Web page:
CHICAGO (Reuters) - A coalition of progressive politicians, policy experts and grassroots advocates started a campaign three years ago facing very long odds. They proposed expanding Social Security retirement benefits for millions of Americans.
Mainstream thinking in Washington at the time ran in the opposite direction: Social Security benefits should be cut as part of a “grand bargain” to get the federal deficit under control. Nearly all Republicans supported this consensus view, as did many Democrats with moderate or conservative leanings. President Barack Obama also bought in to this thinking, signaling that he was open to benefit cuts as part of a big budget deal.
Meanwhile, it has become more evident that retirement security is eroding for many Americans. The value of Social Security benefits has shrunk by roughly 25 percent due to benefit cuts put in place when the program was last reformed in 1983. At the same time, the share of households receiving guaranteed income from traditional pensions has plunged.
And a very large segment of the near-retirement community has negligible savings: Among workers age 55 or older, just 30 percent have saved more than $250,000, according to the Employee Benefit Research Institute; 15 percent have between $100,000 and $249,000 - and 33 percent have saved less than $25,000.
But the tide has turned - big time - and it is starting to look like Social Security expansion really could happen.
Obama endorsed the idea in a speech last week - a big development signifying that the idea has been pushed to the center of the Democratic political agenda. Much of the credit for this belongs to Senator Bernie Sanders, an early sponsor of expansion legislation. Other key advocates include senators Elizabeth Warren, Sherrod Brown and the recently retired Tom Harkin.
Neither of the presumptive nominees for president favor cutting benefits - although with Donald Trump, it is difficult to tell. Hillary Clinton has slowly moved from “no cuts” to embracing expansion.
If Democrats win the White House on Nov. 8 and regain control of either legislative chamber as part of a Trump-linked Republican meltdown, they will be in position to propose expansion as part of a much-needed, broader Social Security reform package. That is a dramatic shift from the Social Security battles of the past decade, when progressives were forced to play defense against proposals to reduce annual cost-of-living adjustments (COLAs), increase retirement ages - and transform the program into a system of private savings accounts.
What would expansion look like? Many advocates want to see an across-the-board boost, with progressivity built in to avoid large increases to the wealthiest households.
Sanders’ bill would boost benefits across the board by roughly $65 per month, and adopt a more generous annual COLA that accounts for the higher healthcare costs faced by seniors. It also would provide a minimum benefit aimed at reducing senior poverty rates. Clinton proposes expanded benefits targeting widows, which is one way to address the greater longevity risk facing women. She also favors awarding Social Security work credits for women who take time from formal jobs to care for children, aging parents or sick family members.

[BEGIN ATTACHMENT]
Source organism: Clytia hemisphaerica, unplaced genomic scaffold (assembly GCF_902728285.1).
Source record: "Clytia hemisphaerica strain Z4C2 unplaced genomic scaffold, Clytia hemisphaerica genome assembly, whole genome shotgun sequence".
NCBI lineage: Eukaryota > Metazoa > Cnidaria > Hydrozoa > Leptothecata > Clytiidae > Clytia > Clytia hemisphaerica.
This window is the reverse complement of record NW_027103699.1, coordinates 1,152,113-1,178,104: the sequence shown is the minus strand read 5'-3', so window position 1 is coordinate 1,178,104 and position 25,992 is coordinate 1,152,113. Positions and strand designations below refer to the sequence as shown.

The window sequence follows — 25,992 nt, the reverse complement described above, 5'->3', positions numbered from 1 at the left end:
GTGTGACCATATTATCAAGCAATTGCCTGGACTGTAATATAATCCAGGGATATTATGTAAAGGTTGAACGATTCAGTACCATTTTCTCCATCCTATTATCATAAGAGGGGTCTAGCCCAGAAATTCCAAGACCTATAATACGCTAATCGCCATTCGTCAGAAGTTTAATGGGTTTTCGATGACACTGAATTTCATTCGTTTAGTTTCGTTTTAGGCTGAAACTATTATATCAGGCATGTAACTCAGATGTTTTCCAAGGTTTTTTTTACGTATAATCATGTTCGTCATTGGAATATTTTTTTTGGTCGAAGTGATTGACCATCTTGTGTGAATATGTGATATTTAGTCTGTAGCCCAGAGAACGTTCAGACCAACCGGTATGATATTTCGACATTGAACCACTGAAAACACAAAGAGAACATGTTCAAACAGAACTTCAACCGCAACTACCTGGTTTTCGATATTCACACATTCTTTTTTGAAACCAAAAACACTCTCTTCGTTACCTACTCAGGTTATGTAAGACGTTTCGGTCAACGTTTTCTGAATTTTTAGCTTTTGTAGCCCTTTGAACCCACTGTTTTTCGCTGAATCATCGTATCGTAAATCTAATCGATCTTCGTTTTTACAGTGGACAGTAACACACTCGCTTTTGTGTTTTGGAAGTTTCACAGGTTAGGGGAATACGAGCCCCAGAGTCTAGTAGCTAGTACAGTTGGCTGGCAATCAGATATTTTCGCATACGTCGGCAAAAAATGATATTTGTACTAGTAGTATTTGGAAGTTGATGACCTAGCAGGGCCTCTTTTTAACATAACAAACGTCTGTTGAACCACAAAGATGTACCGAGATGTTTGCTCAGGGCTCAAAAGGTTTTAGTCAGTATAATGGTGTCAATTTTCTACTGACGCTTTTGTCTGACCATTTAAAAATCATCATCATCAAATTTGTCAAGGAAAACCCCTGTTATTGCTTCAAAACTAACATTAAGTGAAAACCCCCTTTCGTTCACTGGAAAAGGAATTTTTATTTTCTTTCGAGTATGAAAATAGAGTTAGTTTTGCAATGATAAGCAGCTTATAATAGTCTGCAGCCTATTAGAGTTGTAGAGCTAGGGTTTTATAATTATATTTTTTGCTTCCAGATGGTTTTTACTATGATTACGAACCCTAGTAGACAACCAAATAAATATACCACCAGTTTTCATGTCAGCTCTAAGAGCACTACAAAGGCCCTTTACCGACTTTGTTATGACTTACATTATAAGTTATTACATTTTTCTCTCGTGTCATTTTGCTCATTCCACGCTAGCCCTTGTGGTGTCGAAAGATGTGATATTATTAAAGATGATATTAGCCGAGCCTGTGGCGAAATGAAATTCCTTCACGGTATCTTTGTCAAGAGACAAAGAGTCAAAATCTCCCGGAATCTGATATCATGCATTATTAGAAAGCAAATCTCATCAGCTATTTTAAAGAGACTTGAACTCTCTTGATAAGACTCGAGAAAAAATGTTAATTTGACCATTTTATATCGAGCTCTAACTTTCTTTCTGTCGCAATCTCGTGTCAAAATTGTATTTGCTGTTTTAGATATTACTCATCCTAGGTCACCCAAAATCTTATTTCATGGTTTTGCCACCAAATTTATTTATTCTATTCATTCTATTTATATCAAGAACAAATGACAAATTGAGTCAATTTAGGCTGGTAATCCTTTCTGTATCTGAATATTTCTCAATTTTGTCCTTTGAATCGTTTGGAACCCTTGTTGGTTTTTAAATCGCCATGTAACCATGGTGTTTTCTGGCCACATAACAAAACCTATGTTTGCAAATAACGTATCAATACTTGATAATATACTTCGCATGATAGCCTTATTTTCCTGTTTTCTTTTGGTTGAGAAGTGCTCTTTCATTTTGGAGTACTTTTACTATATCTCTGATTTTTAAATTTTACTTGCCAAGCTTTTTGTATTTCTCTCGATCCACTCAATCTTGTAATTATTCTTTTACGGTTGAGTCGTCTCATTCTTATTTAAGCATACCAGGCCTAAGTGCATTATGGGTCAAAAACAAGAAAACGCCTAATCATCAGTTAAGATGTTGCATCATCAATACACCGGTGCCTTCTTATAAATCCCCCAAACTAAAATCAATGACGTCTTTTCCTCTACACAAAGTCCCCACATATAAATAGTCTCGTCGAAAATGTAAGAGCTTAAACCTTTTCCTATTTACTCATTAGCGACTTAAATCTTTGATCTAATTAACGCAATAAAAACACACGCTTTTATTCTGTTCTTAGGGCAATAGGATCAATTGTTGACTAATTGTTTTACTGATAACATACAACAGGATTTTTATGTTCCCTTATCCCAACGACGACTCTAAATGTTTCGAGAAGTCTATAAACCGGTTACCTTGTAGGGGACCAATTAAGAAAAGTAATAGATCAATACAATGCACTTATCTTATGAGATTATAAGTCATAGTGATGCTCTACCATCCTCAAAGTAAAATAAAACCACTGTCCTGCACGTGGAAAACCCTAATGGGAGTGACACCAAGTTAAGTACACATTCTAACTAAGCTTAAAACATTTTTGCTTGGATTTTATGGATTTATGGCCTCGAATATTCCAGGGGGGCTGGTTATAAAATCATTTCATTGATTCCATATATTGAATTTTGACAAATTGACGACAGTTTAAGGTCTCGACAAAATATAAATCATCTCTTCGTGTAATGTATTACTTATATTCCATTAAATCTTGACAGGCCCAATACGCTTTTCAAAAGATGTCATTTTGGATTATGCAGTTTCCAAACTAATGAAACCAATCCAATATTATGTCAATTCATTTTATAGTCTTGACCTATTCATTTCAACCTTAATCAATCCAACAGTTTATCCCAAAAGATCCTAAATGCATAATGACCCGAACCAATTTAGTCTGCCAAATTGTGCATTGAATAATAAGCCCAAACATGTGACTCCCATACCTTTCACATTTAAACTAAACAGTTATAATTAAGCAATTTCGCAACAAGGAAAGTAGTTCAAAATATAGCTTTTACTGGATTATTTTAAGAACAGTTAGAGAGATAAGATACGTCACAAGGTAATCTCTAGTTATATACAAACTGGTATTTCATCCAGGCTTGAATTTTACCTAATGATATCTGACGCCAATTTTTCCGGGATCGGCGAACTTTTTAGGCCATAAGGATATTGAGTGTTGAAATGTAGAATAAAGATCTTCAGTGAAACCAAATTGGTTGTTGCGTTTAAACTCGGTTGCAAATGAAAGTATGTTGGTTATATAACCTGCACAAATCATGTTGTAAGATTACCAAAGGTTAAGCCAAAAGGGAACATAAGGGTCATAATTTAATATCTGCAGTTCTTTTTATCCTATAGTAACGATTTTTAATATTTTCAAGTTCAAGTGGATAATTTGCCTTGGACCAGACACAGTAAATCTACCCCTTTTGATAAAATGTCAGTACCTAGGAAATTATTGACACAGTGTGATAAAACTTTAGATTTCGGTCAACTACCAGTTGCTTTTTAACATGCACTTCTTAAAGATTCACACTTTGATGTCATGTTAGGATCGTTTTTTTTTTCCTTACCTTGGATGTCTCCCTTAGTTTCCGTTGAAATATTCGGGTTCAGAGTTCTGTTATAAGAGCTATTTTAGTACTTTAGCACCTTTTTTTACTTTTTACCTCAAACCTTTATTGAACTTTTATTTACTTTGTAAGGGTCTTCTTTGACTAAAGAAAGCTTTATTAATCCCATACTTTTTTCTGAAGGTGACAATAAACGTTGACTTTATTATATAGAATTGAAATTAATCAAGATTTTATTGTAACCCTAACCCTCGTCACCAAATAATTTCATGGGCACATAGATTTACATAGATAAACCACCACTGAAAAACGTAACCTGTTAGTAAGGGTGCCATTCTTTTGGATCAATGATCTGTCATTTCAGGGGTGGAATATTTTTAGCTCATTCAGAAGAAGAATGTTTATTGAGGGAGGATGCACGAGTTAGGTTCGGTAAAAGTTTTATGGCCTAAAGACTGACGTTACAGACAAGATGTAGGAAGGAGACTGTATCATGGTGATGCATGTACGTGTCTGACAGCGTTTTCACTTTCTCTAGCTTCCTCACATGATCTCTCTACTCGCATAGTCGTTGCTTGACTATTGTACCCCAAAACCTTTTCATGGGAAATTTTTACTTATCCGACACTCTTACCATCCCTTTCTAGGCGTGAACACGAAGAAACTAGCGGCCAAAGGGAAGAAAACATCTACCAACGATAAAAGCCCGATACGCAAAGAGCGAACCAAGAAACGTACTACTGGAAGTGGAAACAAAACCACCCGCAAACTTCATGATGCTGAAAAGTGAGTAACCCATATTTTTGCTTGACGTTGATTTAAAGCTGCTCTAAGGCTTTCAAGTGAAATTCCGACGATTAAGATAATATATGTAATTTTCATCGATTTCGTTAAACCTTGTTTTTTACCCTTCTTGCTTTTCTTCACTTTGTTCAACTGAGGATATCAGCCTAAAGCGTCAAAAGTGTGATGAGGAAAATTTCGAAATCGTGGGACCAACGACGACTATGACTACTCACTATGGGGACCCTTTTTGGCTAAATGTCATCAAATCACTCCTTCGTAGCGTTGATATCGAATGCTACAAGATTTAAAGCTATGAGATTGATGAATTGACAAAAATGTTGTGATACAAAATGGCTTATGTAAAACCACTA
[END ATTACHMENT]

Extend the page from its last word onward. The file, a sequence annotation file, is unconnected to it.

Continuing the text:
A WINNING IDEA
Congress will have to address Social Security sometime soon. The program’s two key trust funds - for retirement and disability programs - are on track to be exhausted in 2034, absent an injection of new revenue, benefit cuts or some combination of the two. Without reforms, the program would have only enough continuing tax revenue to pay 79 percent of promised benefits.
The smart approach is to address the shortfall and expansion simultaneously. And paying for all this is not difficult. For example, the Sanders bill extends the trust funds’ solvency for 50 years by eliminating the cap on payroll taxes for high-income workers. Currently, no income over $118,500 is taxed. Sanders would leave that cap where it is but subject income above $250,000 to the tax.
Other reasonable revenue ideas that have been floated include a very gradual increase in payroll tax rates over time, expansion of estate taxes and investing a small portion of the trust fund in stocks to boost returns (currently, reserves can be invested only in low-return Treasury notes)
The key question right now: how big an issue will Democrats make of Social Security in the fall election? Expansion is a winning issue with voters - strong majorities of Americans favor the idea, and most would be willing to pay higher taxes to finance it, according to polling by the National Academy of Social Insurance. That is true of both Democratic and Republican voters.
The Democrats should build a strong Social Security expansion plank into their platform and then campaign hard on it through autumn. Then they will be in a position to propose legislation through an open process - not the back-door “grand bargain” talks that politicians have used in the past to cover their tracks on cutbacks.
That could force expansion opponents to explain to their older voters why they oppose putting $70 extra in the pockets of grandmothers every month - or why they are OK with allowing Social Security to keep veering toward a 21 percent benefit cut in 2034.
Any bets on how that fight turns out?
(The opinions expressed here are those of the author, a columnist for Reuters.)
Editing by Matthew Lewis
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